Roman Pavlyuchenko feels Tottenham Hotspur's sense of family can help drive the squad on towards Champions League qualification and FA Cup glory.
Harry Redknapp's side are on course for a memorable campaign. They currently occupy the coveted fourth place in the Premier League ahead of big-spending Manchester City and Liverpool, and head to Wembley on 11 April for a Cup semi-final date with Portsmouth.
Pavlyuchenko, 28, looked to be on his way out of White Hart Lane and back to Russia before, with Robbie Keane loaned out to Celtic, suddenly finding himself once more in Redknapp's plans – and he has responded with nine goals in as many games.
The former Spartak Moscow frontman is enjoying life on the pitch again, and has paid tribute to the tight-knit team unit Redknapp has woven together.
"My goals should be credited to the whole team and not just myself," he said. "I am presented with the chances and all I am trying to do is capitalise on them. The team itself has progressed immensely and we are a much better team compared to last year.
"In terms of the spirit we are almost like one family and that definitely contributes to the success we are enjoying at the moment."
Pavlyuchenko sees no reason why Spurs – who have won each of their last five league games – cannot earn themselves a crack at Europe's elite club competition.
"We are trying to become the number four team in the table this year, which opens the road to the Champions League," he said. "There are only two months left and we have to keep winning to finish the job.
"We still have to play the likes of Chelsea, Arsenal and Manchester United. These are difficult teams. But in football anything can happen, and any team can be a surprise."
Pavlyuchenko was signed from Spartak in a £13.8m deal during the summer of 2008 following a successful European Championships.
However, the Russian's future looked bleak after featuring in just eight of Spurs' first 34 games, and only starting twice – both of those coming in the Carling Cup.
Indeed, Pavlyuchenko accused Redknapp of "just making fun of me" and jeopardising his career by refusing to allow him to leave during the January transfer window when Lokomotiv Moscow looked to be ready to offer a way out.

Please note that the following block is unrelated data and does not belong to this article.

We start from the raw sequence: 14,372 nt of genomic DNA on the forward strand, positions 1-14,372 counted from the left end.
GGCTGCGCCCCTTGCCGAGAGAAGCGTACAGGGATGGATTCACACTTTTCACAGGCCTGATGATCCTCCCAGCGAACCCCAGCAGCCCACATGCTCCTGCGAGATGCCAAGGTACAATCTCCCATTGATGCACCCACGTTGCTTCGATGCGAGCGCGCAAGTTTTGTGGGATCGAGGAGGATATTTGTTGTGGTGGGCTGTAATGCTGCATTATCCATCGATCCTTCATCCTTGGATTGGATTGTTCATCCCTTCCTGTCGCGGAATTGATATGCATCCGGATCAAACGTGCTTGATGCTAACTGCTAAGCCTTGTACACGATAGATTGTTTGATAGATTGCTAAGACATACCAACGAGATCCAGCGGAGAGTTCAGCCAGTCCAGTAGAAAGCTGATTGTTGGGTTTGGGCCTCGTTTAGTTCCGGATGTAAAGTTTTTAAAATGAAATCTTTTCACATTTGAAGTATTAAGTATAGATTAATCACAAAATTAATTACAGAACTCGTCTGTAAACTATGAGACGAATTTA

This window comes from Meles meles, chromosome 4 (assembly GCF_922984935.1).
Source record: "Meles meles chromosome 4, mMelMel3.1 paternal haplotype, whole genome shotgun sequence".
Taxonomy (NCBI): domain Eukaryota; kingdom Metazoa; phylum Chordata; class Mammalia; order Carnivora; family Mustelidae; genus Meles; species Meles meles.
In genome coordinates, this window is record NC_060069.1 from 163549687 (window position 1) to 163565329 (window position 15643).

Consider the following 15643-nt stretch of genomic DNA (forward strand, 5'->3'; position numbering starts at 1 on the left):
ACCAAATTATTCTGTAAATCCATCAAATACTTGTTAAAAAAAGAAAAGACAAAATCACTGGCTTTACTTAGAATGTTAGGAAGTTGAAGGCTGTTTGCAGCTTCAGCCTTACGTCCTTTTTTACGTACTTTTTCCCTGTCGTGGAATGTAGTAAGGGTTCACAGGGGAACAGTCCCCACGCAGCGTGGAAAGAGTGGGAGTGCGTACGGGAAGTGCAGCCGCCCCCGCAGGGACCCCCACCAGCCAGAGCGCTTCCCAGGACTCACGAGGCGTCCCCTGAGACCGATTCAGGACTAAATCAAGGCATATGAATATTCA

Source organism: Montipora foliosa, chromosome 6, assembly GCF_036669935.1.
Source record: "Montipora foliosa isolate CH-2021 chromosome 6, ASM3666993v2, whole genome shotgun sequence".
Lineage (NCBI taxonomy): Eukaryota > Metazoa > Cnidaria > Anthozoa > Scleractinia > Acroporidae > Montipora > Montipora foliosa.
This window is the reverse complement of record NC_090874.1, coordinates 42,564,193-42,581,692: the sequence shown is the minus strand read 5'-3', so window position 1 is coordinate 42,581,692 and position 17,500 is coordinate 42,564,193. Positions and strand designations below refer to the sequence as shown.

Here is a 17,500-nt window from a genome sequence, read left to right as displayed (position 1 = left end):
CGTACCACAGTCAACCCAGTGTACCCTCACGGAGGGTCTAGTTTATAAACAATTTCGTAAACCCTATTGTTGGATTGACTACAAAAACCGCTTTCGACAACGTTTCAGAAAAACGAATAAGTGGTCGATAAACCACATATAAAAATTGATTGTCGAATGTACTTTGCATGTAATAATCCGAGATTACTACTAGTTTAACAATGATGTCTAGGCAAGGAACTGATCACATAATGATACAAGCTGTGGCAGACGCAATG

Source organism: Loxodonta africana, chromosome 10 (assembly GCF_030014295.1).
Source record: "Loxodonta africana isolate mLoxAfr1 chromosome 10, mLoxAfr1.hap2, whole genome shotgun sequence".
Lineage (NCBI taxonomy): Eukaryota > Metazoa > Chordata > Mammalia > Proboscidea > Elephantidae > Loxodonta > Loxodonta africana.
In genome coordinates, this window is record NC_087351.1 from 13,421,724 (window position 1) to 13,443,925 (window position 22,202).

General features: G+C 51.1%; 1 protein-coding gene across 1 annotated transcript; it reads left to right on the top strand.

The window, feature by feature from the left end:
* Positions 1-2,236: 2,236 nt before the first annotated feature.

That, though, is now all very much water under the bridge, even if both Moscow clubs are monitoring his situation closely with a view to a possible summer move.
"Anyone in my place would feel difficult in a similar situation – being a footballer who was not able to play," Pavlyuchenko said.
"Footballers do not have a long professional career, so you want to enjoy those years playing with a team and being on the pitch. But my situation was a normal one that probably every player has found themselves in at least once in their career."
He added: "Football is such a game that sometimes you are down and have to raise yourself and look forward. I am a Russian and we never give up. It all comes down to hard work in the end – that is how you achieve your goals.
"I took my chance and I wanted to capitalise on it as much as I could, but it is important to keep playing at this level for the rest of the season."
Spurs continue their quest for Champions League qualification tomorrow at Sunderland, where their top scorer, Jermain Defoe, could return to action following a hamstring injury.
Steve Bruce will concentrate on formally securing Sunderland's Premier League status before he starts planning for the future.
Bruce is already engaged in the process of identifying where he might need to strengthen his squad and drawing up a list of potential targets, and will head for the World Cup finals in South Africa as part of his recruitment mission. Full-back Alan Hutton has impressed during his loan spell from Saturday's opponents and is likely to be on the manager's summer wish-list, while Phil Bardsley, the man the Scot has replaced in recent weeks, has hinted he might have to look elsewhere for regular football.
But Bruce is currently thinking no further ahead than the three points he believes will be enough to guarantee the Black Cats a fourth successive season in the top flight. He said: "I haven't had any conversation with the owner or the chairman yet about next year. I am sure once we are safe, we will have those conversations."Reuse content